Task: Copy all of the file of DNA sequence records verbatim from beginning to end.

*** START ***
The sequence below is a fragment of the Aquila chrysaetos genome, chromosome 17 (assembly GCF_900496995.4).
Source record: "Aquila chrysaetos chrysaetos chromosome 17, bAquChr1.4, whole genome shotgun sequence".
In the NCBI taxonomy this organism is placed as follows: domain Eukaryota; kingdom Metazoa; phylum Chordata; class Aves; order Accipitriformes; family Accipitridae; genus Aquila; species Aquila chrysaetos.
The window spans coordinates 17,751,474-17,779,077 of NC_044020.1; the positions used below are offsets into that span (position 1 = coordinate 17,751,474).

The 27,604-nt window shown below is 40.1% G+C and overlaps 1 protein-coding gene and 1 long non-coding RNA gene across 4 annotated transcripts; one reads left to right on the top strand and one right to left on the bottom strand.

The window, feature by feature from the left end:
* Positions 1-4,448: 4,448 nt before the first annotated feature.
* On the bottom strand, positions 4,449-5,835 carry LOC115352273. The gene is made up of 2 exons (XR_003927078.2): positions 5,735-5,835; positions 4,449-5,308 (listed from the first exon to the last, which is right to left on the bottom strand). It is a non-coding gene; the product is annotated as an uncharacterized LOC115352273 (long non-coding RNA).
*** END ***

The sequence below is a fragment of the Aquila chrysaetos genome, chromosome 17 (assembly GCF_900496995.4).
Source record: "Aquila chrysaetos chrysaetos chromosome 17, bAquChr1.4, whole genome shotgun sequence".
In the NCBI taxonomy this organism is placed as follows: domain Eukaryota; kingdom Metazoa; phylum Chordata; class Aves; order Accipitriformes; family Accipitridae; genus Aquila; species Aquila chrysaetos.
The window spans coordinates 17,751,474-17,779,077 of NC_044020.1; the positions used below are offsets into that span (position 1 = coordinate 17,751,474).

The 27,604-nt window shown below is 40.1% G+C and overlaps 1 protein-coding gene and 1 long non-coding RNA gene across 4 annotated transcripts; one reads left to right on the top strand and one right to left on the bottom strand.

The window, feature by feature from the left end:
* Positions 1-4,448: 4,448 nt before the first annotated feature.
* On the bottom strand, positions 4,449-5,835 carry LOC115352273. The gene is made up of 2 exons (XR_003927078.2): positions 5,735-5,835; positions 4,449-5,308 (listed from the first exon to the last, which is right to left on the bottom strand). It is a non-coding gene; the product is annotated as an uncharacterized LOC115352273 (long non-coding RNA).